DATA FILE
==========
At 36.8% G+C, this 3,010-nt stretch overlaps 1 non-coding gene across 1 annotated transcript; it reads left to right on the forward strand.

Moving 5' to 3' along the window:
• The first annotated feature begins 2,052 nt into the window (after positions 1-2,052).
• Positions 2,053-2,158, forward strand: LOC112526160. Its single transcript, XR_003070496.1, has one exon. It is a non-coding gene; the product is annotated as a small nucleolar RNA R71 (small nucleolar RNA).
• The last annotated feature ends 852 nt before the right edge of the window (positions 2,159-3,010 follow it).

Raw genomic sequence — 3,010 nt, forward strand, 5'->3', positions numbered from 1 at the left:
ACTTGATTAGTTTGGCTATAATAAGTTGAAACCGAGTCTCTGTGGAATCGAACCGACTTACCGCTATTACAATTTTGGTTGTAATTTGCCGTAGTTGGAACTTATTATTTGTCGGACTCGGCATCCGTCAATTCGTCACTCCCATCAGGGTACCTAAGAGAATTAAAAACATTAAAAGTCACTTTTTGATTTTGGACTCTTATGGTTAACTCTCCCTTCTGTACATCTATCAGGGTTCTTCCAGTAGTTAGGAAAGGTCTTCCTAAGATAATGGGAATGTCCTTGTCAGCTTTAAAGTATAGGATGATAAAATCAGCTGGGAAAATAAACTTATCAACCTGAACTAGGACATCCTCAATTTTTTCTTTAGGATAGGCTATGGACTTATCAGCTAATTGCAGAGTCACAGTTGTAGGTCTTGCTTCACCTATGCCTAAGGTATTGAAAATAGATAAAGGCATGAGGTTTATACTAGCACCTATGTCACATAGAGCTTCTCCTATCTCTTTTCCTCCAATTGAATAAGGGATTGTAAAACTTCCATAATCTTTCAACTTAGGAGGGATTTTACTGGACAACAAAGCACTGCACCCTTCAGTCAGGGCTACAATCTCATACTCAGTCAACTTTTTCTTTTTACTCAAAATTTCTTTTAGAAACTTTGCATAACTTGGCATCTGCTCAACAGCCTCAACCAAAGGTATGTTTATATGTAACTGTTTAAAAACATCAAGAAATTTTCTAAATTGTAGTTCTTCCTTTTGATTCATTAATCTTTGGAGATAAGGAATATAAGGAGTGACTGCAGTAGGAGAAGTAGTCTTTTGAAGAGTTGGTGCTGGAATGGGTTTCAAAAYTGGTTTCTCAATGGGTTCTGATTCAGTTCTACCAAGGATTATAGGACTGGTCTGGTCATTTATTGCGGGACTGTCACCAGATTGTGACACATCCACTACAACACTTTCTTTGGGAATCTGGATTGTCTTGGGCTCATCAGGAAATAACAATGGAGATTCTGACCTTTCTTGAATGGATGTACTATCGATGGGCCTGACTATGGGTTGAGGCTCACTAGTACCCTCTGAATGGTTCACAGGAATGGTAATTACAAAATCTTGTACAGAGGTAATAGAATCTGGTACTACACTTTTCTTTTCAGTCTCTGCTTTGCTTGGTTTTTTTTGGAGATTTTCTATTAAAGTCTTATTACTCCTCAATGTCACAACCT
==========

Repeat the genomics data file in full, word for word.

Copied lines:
At 36.8% G+C, this 3,010-nt stretch overlaps 1 non-coding gene across 1 annotated transcript; it reads left to right on the forward strand.

Moving 5' to 3' along the window:
• The first annotated feature begins 2,052 nt into the window (after positions 1-2,052).
• Positions 2,053-2,158, forward strand: LOC112526160. Its single transcript, XR_003070496.1, has one exon. It is a non-coding gene; the product is annotated as a small nucleolar RNA R71 (small nucleolar RNA).
• The last annotated feature ends 852 nt before the right edge of the window (positions 2,159-3,010 follow it).

Raw genomic sequence — 3,010 nt, forward strand, 5'->3', positions numbered from 1 at the left:
ACTTGATTAGTTTGGCTATAATAAGTTGAAACCGAGTCTCTGTGGAATCGAACCGACTTACCGCTATTACAATTTTGGTTGTAATTTGCCGTAGTTGGAACTTATTATTTGTCGGACTCGGCATCCGTCAATTCGTCACTCCCATCAGGGTACCTAAGAGAATTAAAAACATTAAAAGTCACTTTTTGATTTTGGACTCTTATGGTTAACTCTCCCTTCTGTACATCTATCAGGGTTCTTCCAGTAGTTAGGAAAGGTCTTCCTAAGATAATGGGAATGTCCTTGTCAGCTTTAAAGTATAGGATGATAAAATCAGCTGGGAAAATAAACTTATCAACCTGAACTAGGACATCCTCAATTTTTTCTTTAGGATAGGCTATGGACTTATCAGCTAATTGCAGAGTCACAGTTGTAGGTCTTGCTTCACCTATGCCTAAGGTATTGAAAATAGATAAAGGCATGAGGTTTATACTAGCACCTATGTCACATAGAGCTTCTCCTATCTCTTTTCCTCCAATTGAATAAGGGATTGTAAAACTTCCATAATCTTTCAACTTAGGAGGGATTTTACTGGACAACAAAGCACTGCACCCTTCAGTCAGGGCTACAATCTCATACTCAGTCAACTTTTTCTTTTTACTCAAAATTTCTTTTAGAAACTTTGCATAACTTGGCATCTGCTCAACAGCCTCAACCAAAGGTATGTTTATATGTAACTGTTTAAAAACATCAAGAAATTTTCTAAATTGTAGTTCTTCCTTTTGATTCATTAATCTTTGGAGATAAGGAATATAAGGAGTGACTGCAGTAGGAGAAGTAGTCTTTTGAAGAGTTGGTGCTGGAATGGGTTTCAAAAYTGGTTTCTCAATGGGTTCTGATTCAGTTCTACCAAGGATTATAGGACTGGTCTGGTCATTTATTGCGGGACTGTCACCAGATTGTGACACATCCACTACAACACTTTCTTTGGGAATCTGGATTGTCTTGGGCTCATCAGGAAATAACAATGGAGATTCTGACCTTTCTTGAATGGATGTACTATCGATGGGCCTGACTATGGGTTGAGGCTCACTAGTACCCTCTGAATGGTTCACAGGAATGGTAATTACAAAATCTTGTACAGAGGTAATAGAATCTGGTACTACACTTTTCTTTTCAGTCTCTGCTTTGCTTGGTTTTTTTTGGAGATTTTCTATTAAAGTCTTATTACTCCTCAATGTCACAACCT